Answering the Prevention Gap

Preventing child sexual abuse is not a matter of reforming a system that works poorly or even replacing a system that is addressing the issue: there has never been a system for preventing child sexual abuse.

Graphic image of baby in a teal outfit holding a orange ball and a pacifier
What we think of and call prevention in our society does not actually prevent child sexual abuse.

Instead, it is a series of responses/reactions through systems and agencies: mandatory reporting, education programs in schools (focused mainly on teaching children to report forbidden acts), offender management (diversion programs for those who have already harmed), and extraction/punishment meted out by the criminal justice system.

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Re-examining what it means to truly prevent child sexual abuse requires a framework that acknowledges systemic responses as violent and oppressive, as well as the individual, social, economic, and political conditions that contribute to specific instances of childhood sexual abuse.

What We KnowWhat This Means to JBC
At least 50% of those who experience CSA do not report (Collin-Vézina et al., 2013)We are missing at least half of the picture.
At least 30% of those who sexually abuse children are minors (Collin-Vézina et al., 2013)“We do not first enter violence by committing it.” Yet, children who harm are criminalized.
62% of help seekers who had a report made about them said that the report made the situation worse (Lippy et al., 2016)Even when systems intervene, they cause more harm.

Collin-Vézina, D., Daigneault, I., & Hébert, M. (2013). Lessons learned from child sexual abuse research: Prevalence, outcomes, and preventive strategies. Child and Adolescent Psychiatry and Mental Health, 7(1), 22.

Lippy, C., Burk, C. & Hobart, M. (2016). “There’s no one I can trust”: The impacts of mandatory reporting on the help-seeking and well-being of domestic violence survivors. A report of the National LGBTQ DV Capacity Building Learning Center. Seattle, WA.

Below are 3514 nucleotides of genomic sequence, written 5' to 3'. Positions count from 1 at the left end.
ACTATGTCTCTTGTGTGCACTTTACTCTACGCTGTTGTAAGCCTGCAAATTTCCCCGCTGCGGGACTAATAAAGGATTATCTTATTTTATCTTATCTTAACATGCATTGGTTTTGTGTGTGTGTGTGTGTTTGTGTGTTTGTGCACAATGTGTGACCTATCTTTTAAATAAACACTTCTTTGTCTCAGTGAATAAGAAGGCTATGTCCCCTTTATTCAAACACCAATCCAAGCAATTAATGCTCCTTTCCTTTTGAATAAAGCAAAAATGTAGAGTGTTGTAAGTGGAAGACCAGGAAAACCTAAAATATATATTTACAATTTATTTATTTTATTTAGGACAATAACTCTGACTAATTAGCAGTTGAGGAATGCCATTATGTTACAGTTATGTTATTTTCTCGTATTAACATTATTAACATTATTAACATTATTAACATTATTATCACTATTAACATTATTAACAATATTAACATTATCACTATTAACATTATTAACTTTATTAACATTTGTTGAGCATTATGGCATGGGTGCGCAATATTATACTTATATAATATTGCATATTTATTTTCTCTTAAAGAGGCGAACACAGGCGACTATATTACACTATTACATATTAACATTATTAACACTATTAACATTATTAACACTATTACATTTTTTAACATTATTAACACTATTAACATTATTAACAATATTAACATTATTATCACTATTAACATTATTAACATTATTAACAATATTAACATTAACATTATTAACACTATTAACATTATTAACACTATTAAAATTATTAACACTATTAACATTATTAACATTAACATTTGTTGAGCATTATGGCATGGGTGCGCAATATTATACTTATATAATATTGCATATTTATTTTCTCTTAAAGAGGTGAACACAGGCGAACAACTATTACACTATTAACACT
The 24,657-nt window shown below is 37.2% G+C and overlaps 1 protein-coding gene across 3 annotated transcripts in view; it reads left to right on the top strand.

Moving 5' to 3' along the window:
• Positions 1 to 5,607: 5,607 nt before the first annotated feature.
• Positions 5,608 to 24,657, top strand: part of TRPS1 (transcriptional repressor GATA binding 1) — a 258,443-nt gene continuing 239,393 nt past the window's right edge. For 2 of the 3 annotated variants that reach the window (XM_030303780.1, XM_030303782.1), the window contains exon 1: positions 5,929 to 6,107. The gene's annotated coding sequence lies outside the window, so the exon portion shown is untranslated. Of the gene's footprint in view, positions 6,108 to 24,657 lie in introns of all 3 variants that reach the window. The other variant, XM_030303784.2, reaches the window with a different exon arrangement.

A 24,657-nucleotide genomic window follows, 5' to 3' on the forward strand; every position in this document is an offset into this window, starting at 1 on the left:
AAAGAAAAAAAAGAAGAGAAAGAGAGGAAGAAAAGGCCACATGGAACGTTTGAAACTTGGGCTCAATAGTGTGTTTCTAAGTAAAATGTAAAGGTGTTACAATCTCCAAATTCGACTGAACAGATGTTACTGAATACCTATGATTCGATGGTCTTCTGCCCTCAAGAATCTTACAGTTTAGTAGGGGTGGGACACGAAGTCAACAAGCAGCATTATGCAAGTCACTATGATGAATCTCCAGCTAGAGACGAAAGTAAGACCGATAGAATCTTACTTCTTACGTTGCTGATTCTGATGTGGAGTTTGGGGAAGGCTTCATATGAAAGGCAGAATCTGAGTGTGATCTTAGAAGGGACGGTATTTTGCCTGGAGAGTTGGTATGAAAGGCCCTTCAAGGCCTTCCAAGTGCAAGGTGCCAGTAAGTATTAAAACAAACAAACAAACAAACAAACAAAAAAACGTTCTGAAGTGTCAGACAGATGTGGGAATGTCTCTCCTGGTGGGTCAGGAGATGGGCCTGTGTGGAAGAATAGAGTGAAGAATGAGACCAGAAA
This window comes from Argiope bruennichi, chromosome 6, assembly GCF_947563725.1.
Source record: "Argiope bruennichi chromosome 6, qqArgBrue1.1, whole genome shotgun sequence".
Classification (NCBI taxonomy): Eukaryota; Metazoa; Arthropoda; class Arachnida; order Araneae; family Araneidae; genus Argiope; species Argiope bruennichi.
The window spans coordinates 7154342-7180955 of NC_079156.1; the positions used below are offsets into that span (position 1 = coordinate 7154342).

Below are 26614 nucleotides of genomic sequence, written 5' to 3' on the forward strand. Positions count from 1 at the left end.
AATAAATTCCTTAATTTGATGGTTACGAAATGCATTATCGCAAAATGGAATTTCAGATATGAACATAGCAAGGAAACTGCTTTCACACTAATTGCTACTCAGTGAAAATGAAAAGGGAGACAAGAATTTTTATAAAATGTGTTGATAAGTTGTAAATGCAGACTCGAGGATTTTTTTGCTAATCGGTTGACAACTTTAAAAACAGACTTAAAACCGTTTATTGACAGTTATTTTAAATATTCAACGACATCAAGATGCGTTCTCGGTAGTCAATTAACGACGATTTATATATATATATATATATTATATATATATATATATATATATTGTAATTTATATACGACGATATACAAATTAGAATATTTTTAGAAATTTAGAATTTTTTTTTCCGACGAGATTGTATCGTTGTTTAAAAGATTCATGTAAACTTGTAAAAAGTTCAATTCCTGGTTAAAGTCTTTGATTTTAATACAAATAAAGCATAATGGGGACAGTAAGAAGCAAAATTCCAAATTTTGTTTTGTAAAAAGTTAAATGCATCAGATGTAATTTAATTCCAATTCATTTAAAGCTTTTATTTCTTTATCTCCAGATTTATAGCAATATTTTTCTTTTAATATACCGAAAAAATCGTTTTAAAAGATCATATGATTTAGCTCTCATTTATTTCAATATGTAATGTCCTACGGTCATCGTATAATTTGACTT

Abolitionist feminism and transformative justice allow us a way into building prevention in partnership

Abolitionist Feminism

Abolitionist feminism invites us to consider a world without prisons and how to build it. This way of thinking focuses our attention on developing stronger communities and bringing about gender, racial, and economic justice. Abolitionist feminism helps us unpack the interpersonal and individual effects of oppression and trauma in our lives as part of the process of doing societal, social, and community-level change work.

Conventional approaches for addressing violence rely on solutions within the criminal/retributive justice system. These solutions avoid the issues that actually contribute to violence, and in doing so keep harmful systems intact. We need to consider the wider harms this approach causes for communities that are already over-criminalized and for whom institutions are primary perpetrators of violence. Abolitionist feminism involves the twin action of amplifying alternative strategies for addressing these structural harms as we also dismantle them.

Guiding principles include:

  • A social justice rather than criminal justice perspective
  • Connections between state and interpersonal violence
  • Alternative strategies for addressing these harms

Transformative Justice

We define transformative justice as a set of practices for preventing and ending violence through relationships rather than systems. Transformative justice approaches recognize that interpersonal harm is rooted in conditions of oppression (poverty, racism, homophobia, sexism, ableism, anti-immigrant, ageism, etc.) and that systemic responses perpetuate these conditions, resulting in further violence and harm. The implementation of transformative justice enables us to collectively build relationships and communities that can prevent and intervene in violence without reinforcing oppressive norms.

Guiding principles include:

  • Survivor safety, healing, and agency
  • Accountability and transformation for those who cause harm
  • Community response and accountability
  • Transformation of the social conditions that create and perpetuate violence
Graphic image of young person with hills and leaves